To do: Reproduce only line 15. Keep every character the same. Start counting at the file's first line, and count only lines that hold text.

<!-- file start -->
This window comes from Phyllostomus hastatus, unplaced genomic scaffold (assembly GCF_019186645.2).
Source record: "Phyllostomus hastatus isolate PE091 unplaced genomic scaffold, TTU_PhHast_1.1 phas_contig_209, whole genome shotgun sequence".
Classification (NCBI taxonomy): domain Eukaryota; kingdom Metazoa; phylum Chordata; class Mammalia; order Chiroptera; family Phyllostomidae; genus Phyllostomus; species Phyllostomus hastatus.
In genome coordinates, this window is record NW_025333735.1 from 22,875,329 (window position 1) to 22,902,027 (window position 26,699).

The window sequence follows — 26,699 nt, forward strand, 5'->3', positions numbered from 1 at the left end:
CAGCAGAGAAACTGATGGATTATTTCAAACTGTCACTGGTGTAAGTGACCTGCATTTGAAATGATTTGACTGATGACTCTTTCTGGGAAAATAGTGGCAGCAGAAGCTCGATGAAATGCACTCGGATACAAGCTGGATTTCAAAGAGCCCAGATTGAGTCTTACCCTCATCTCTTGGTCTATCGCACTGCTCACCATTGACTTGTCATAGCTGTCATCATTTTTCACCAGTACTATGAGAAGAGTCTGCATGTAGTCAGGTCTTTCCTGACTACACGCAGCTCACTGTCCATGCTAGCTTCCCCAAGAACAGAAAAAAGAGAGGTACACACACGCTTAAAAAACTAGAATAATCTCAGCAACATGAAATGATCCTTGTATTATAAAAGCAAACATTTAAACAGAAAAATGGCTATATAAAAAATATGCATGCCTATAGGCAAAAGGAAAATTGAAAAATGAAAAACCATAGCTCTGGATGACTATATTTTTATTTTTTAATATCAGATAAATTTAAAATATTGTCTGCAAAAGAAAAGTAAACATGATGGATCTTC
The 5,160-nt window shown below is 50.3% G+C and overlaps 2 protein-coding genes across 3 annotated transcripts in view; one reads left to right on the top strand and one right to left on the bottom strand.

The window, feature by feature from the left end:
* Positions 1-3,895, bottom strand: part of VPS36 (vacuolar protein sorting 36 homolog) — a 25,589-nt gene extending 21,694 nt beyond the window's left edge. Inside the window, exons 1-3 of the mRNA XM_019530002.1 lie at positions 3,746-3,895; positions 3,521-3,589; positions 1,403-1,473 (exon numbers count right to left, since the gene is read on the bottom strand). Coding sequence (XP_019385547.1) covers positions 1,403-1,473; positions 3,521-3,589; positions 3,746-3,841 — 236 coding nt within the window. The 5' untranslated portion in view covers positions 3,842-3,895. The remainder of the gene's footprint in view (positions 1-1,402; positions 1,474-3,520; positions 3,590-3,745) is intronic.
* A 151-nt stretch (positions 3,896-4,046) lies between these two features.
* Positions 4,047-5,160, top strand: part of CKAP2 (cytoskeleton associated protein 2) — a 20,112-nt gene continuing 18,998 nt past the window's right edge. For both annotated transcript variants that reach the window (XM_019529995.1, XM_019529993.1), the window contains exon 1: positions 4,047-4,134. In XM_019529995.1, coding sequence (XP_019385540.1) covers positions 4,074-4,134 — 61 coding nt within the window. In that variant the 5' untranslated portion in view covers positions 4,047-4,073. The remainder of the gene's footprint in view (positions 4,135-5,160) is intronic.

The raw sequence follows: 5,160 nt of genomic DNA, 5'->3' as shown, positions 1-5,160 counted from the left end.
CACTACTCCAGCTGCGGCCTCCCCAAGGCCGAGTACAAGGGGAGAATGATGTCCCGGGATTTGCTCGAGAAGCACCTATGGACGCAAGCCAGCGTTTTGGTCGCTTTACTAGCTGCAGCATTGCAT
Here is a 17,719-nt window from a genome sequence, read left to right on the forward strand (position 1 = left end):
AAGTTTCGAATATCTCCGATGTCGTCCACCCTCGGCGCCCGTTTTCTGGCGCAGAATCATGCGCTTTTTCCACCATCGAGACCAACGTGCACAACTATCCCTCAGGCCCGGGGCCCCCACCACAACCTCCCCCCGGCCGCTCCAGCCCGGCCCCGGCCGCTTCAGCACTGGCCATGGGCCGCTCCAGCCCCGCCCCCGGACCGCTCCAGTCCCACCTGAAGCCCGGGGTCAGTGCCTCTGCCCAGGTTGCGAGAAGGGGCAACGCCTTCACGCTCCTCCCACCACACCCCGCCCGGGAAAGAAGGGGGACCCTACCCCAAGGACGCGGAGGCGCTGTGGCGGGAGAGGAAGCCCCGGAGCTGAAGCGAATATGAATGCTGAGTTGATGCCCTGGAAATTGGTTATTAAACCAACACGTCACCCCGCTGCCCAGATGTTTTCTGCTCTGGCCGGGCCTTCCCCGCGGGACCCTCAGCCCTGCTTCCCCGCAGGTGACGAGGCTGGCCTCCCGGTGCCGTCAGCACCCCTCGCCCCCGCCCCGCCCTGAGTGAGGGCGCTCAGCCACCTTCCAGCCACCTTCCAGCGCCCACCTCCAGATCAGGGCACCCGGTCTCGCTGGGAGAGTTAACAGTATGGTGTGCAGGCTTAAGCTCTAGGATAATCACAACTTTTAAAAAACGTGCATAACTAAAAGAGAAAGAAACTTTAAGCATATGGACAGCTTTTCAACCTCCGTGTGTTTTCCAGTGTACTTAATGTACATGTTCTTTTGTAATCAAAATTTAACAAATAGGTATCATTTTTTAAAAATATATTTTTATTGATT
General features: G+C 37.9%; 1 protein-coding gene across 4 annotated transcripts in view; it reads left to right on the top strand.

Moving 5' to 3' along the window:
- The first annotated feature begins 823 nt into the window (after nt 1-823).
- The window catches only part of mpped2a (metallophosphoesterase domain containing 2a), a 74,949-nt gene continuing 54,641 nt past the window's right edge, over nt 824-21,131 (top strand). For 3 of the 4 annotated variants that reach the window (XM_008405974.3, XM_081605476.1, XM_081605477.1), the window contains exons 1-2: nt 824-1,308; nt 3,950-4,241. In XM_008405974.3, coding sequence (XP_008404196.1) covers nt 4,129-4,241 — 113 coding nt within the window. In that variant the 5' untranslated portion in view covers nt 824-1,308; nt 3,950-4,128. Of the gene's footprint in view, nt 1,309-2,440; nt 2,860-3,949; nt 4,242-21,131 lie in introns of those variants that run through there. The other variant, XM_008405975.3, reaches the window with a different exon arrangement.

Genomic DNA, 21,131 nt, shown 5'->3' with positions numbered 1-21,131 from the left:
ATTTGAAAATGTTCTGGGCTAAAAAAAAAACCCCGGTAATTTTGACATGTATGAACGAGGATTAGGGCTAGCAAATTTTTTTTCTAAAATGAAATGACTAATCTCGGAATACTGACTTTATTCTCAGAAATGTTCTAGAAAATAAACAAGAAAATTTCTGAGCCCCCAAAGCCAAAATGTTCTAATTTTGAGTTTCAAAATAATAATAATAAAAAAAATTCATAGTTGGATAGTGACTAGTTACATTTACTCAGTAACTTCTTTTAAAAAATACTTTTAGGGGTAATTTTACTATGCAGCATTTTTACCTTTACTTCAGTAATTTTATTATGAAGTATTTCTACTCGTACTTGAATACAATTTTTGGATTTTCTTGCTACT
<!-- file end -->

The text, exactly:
AAGTTTCGAATATCTCCGATGTCGTCCACCCTCGGCGCCCGTTTTCTGGCGCAGAATCATGCGCTTTTTCCACCATCGAGACCAACGTGCACAACTATCCCTCAGGCCCGGGGCCCCCACCACAACCTCCCCCCGGCCGCTCCAGCCCGGCCCCGGCCGCTTCAGCACTGGCCATGGGCCGCTCCAGCCCCGCCCCCGGACCGCTCCAGTCCCACCTGAAGCCCGGGGTCAGTGCCTCTGCCCAGGTTGCGAGAAGGGGCAACGCCTTCACGCTCCTCCCACCACACCCCGCCCGGGAAAGAAGGGGGACCCTACCCCAAGGACGCGGAGGCGCTGTGGCGGGAGAGGAAGCCCCGGAGCTGAAGCGAATATGAATGCTGAGTTGATGCCCTGGAAATTGGTTATTAAACCAACACGTCACCCCGCTGCCCAGATGTTTTCTGCTCTGGCCGGGCCTTCCCCGCGGGACCCTCAGCCCTGCTTCCCCGCAGGTGACGAGGCTGGCCTCCCGGTGCCGTCAGCACCCCTCGCCCCCGCCCCGCCCTGAGTGAGGGCGCTCAGCCACCTTCCAGCCACCTTCCAGCGCCCACCTCCAGATCAGGGCACCCGGTCTCGCTGGGAGAGTTAACAGTATGGTGTGCAGGCTTAAGCTCTAGGATAATCACAACTTTTAAAAAACGTGCATAACTAAAAGAGAAAGAAACTTTAAGCATATGGACAGCTTTTCAACCTCCGTGTGTTTTCCAGTGTACTTAATGTACATGTTCTTTTGTAATCAAAATTTAACAAATAGGTATCATTTTTTAAAAATATATTTTTATTGATT